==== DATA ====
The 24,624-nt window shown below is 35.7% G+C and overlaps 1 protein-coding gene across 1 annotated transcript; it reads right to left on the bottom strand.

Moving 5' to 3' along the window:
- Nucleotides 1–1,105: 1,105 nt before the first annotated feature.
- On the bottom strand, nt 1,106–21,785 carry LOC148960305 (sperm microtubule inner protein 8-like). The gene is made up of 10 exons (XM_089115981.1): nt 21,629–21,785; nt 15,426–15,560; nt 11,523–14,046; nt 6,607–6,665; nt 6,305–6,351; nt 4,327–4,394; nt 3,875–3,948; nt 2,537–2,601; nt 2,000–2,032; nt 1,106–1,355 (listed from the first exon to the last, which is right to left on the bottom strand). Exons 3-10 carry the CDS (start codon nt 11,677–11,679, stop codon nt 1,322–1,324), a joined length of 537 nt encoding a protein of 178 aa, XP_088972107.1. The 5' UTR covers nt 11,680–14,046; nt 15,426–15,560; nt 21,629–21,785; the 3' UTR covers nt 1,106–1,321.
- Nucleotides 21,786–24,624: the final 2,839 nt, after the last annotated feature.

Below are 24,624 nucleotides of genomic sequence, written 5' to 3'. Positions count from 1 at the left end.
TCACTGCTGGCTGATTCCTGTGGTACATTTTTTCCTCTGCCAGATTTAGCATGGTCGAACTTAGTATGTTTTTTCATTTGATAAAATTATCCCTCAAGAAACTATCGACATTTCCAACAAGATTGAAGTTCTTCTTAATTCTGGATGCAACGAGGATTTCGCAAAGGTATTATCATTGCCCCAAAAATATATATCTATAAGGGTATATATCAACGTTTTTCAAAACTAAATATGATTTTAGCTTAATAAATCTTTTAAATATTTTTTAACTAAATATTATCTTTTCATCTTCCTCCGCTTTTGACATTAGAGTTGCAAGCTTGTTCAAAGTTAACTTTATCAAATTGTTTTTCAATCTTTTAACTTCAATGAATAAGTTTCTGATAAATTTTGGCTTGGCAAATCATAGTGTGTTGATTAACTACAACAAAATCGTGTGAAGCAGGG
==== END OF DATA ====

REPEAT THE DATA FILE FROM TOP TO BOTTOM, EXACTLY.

The 24,624-nt window shown below is 35.7% G+C and overlaps 1 protein-coding gene across 1 annotated transcript; it reads right to left on the bottom strand.

Moving 5' to 3' along the window:
- Nucleotides 1–1,105: 1,105 nt before the first annotated feature.
- On the bottom strand, nt 1,106–21,785 carry LOC148960305 (sperm microtubule inner protein 8-like). The gene is made up of 10 exons (XM_089115981.1): nt 21,629–21,785; nt 15,426–15,560; nt 11,523–14,046; nt 6,607–6,665; nt 6,305–6,351; nt 4,327–4,394; nt 3,875–3,948; nt 2,537–2,601; nt 2,000–2,032; nt 1,106–1,355 (listed from the first exon to the last, which is right to left on the bottom strand). Exons 3-10 carry the CDS (start codon nt 11,677–11,679, stop codon nt 1,322–1,324), a joined length of 537 nt encoding a protein of 178 aa, XP_088972107.1. The 5' UTR covers nt 11,680–14,046; nt 15,426–15,560; nt 21,629–21,785; the 3' UTR covers nt 1,106–1,321.
- Nucleotides 21,786–24,624: the final 2,839 nt, after the last annotated feature.

Below are 24,624 nucleotides of genomic sequence, written 5' to 3'. Positions count from 1 at the left end.
TCACTGCTGGCTGATTCCTGTGGTACATTTTTTCCTCTGCCAGATTTAGCATGGTCGAACTTAGTATGTTTTTTCATTTGATAAAATTATCCCTCAAGAAACTATCGACATTTCCAACAAGATTGAAGTTCTTCTTAATTCTGGATGCAACGAGGATTTCGCAAAGGTATTATCATTGCCCCAAAAATATATATCTATAAGGGTATATATCAACGTTTTTCAAAACTAAATATGATTTTAGCTTAATAAATCTTTTAAATATTTTTTAACTAAATATTATCTTTTCATCTTCCTCCGCTTTTGACATTAGAGTTGCAAGCTTGTTCAAAGTTAACTTTATCAAATTGTTTTTCAATCTTTTAACTTCAATGAATAAGTTTCTGATAAATTTTGGCTTGGCAAATCATAGTGTGTTGATTAACTACAACAAAATCGTGTGAAGCAGGG